“An absolutely first-rate anthology...a thoughtful and intelligent paean to crime fiction.”
—New York Sun
“An absolutely first-rate anthology...a thoughtful and intelligent paean to crime fiction.”
Booklist
“From start to finish, a first-rate anthology.”
Denver Post
“A solid selection...the stories themselves speak for the part women have played in the development of the modern mystery.”
Bookreporter.com
“A huge feast of female-authored short crime stories....you’ll find everything from cozies to outright terror.”
New York Sun
“An absolutely first-rate anthology...a thoughtful and intelligent paean to crime fiction.”
Publishers Weekly
"Crime is mankind on the edge... stepping out of the norm," Elizabeth George writes in the introduction to her anthology A Moment on the Edge, a wide-ranging collection of crime stories by 20th-century British and American women. Perennial favorites (Dorothy L. Sayers, Marcia Muller) mingle with more mainstream writers (Joyce Carol Oates, Nadine Gordimer). Arranged chronologically, the volume includes sterling examples of both British stories a la Agatha Christie and distinctively American tales, such as Susan Glaspell's stark story of frontier misery, "A Jury of Her Peers," which heads the collection. Copyright 2004 Reed Business Information.
Library Journal
In her lively, informative introduction to this collection of 26 stories, mystery author George (A Place of Hiding) ably defends the oft-maligned genre of crime fiction. Starting with Susan Glaspell's "A Jury of Her Peers" (1917), the chronological arrangement gives the reader a feel for the evolution of crime fiction over the past century. George includes selections by classic mystery writers (Dorothy L. Sayers, Ngaio Marsh); popular contemporary crime writers (Sara Paretsky, Marcia Muller); women writers not generally considered crime writers (Nadine Gordimer, Joyce Carol Oates); and lesser-known writers whose tales are among the strongest in the collection (Dorothy Salisbury Davis, Carolyn Wheat). One could quibble with several omissions (P.D. James, Sue Grafton), but George's popularity will ensure fan interest and perhaps introduce readers to some unfamiliar women writers. For most public libraries. Jane la Plante, Minot State Univ. Lib., ND Copyright 2004 Reed Business Information.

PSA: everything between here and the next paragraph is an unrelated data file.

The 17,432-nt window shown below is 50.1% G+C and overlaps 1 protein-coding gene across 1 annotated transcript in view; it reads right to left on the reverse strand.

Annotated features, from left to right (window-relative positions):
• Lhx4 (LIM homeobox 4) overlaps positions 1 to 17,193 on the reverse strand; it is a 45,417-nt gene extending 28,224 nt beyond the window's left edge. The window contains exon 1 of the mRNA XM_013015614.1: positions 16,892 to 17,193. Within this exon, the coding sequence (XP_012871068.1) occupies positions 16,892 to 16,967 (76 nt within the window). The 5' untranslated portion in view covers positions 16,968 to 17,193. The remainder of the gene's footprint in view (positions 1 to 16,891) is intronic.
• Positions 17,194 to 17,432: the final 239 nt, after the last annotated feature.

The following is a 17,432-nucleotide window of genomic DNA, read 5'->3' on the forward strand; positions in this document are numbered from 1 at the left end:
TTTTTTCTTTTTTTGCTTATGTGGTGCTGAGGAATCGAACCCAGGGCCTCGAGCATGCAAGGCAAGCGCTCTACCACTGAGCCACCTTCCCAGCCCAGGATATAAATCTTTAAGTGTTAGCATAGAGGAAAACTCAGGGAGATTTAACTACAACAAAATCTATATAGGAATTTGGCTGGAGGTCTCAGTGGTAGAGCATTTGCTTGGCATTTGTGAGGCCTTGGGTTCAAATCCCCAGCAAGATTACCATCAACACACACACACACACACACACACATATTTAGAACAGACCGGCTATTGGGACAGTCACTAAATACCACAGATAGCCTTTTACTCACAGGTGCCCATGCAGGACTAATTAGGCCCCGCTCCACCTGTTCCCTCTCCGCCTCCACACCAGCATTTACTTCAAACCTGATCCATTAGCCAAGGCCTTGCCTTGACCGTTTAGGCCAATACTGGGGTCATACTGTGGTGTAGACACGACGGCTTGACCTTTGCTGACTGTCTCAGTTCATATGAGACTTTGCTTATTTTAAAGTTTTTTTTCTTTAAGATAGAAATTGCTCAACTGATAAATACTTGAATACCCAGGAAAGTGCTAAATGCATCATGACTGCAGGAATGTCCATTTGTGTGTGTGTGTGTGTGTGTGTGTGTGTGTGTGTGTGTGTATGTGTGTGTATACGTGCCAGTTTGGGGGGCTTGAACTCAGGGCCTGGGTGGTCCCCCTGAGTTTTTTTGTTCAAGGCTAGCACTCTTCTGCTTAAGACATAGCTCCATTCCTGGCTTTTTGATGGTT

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Product Details

  • ISBN-13: 9780060588229
  • Publisher: HarperCollins Publishers
  • Publication date: 6/28/2005
  • Edition description: Reprint
  • Pages: 560
  • Sales rank: 541,459
  • Product dimensions: 5.31 (w) x 8.00 (h) x 0.89 (d)

Meet the Author

Elizabeth George

Elizabeth George is the New York Times bestselling author of sixteen novels of psychological suspense, one book of nonfiction, and two short story collections. Her work has been honored with the Anthony and Agatha awards, the Grand Prix de Littérature Policière, and the MIMI, Germany's prestigious prize for suspense fiction. She lives in Washington State.

Biography

Elizabeth George was happy that her first novel was rejected.

Scratch that. She's happy now. At the time, it wasn't her best day. But the notes from her editor helped her realize that she had written the wrong book and chosen the wrong leading man. She threw out her Agatha-Christie/drawing-room-whodunit model in favor of a more modern police procedural set in the world of Scotland Yard. She promoted a minor character to her leading man, the handsome, aristocratic, Bentley-driving Thomas Lynley. And she invented a partner for him, the blue-collar, foul-mouthed, messy Barbara Havers.